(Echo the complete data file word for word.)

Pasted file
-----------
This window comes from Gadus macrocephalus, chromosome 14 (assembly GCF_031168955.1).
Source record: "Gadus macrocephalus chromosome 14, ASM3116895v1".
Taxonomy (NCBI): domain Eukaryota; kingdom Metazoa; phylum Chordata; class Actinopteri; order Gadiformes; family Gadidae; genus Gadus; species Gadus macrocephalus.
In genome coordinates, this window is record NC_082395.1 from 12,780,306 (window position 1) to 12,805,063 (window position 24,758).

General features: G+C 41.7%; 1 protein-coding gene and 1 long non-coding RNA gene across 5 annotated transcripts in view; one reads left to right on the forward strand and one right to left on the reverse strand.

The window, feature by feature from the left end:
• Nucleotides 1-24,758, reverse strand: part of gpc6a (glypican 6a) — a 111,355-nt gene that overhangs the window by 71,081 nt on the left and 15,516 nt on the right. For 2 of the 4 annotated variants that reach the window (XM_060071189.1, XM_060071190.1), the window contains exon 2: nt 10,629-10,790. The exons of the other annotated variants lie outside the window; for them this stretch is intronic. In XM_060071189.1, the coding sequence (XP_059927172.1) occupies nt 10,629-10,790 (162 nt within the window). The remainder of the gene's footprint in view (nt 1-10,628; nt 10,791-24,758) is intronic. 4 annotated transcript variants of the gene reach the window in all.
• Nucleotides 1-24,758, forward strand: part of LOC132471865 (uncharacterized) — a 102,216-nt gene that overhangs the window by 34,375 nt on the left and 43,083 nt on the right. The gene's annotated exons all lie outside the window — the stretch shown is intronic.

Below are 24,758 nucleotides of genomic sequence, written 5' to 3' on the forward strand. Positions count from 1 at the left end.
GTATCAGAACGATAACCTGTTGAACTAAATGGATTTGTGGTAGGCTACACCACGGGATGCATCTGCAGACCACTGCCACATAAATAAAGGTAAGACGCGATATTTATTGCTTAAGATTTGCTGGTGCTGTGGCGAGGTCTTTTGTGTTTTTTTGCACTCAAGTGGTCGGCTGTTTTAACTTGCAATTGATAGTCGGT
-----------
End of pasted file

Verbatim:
This window comes from Gadus macrocephalus, chromosome 14 (assembly GCF_031168955.1).
Source record: "Gadus macrocephalus chromosome 14, ASM3116895v1".
Taxonomy (NCBI): domain Eukaryota; kingdom Metazoa; phylum Chordata; class Actinopteri; order Gadiformes; family Gadidae; genus Gadus; species Gadus macrocephalus.
In genome coordinates, this window is record NC_082395.1 from 12,780,306 (window position 1) to 12,805,063 (window position 24,758).

General features: G+C 41.7%; 1 protein-coding gene and 1 long non-coding RNA gene across 5 annotated transcripts in view; one reads left to right on the forward strand and one right to left on the reverse strand.

The window, feature by feature from the left end:
• Nucleotides 1-24,758, reverse strand: part of gpc6a (glypican 6a) — a 111,355-nt gene that overhangs the window by 71,081 nt on the left and 15,516 nt on the right. For 2 of the 4 annotated variants that reach the window (XM_060071189.1, XM_060071190.1), the window contains exon 2: nt 10,629-10,790. The exons of the other annotated variants lie outside the window; for them this stretch is intronic. In XM_060071189.1, the coding sequence (XP_059927172.1) occupies nt 10,629-10,790 (162 nt within the window). The remainder of the gene's footprint in view (nt 1-10,628; nt 10,791-24,758) is intronic. 4 annotated transcript variants of the gene reach the window in all.
• Nucleotides 1-24,758, forward strand: part of LOC132471865 (uncharacterized) — a 102,216-nt gene that overhangs the window by 34,375 nt on the left and 43,083 nt on the right. The gene's annotated exons all lie outside the window — the stretch shown is intronic.

Below are 24,758 nucleotides of genomic sequence, written 5' to 3' on the forward strand. Positions count from 1 at the left end.
GTATCAGAACGATAACCTGTTGAACTAAATGGATTTGTGGTAGGCTACACCACGGGATGCATCTGCAGACCACTGCCACATAAATAAAGGTAAGACGCGATATTTATTGCTTAAGATTTGCTGGTGCTGTGGCGAGGTCTTTTGTGTTTTTTTGCACTCAAGTGGTCGGCTGTTTTAACTTGCAATTGATAGTCGGT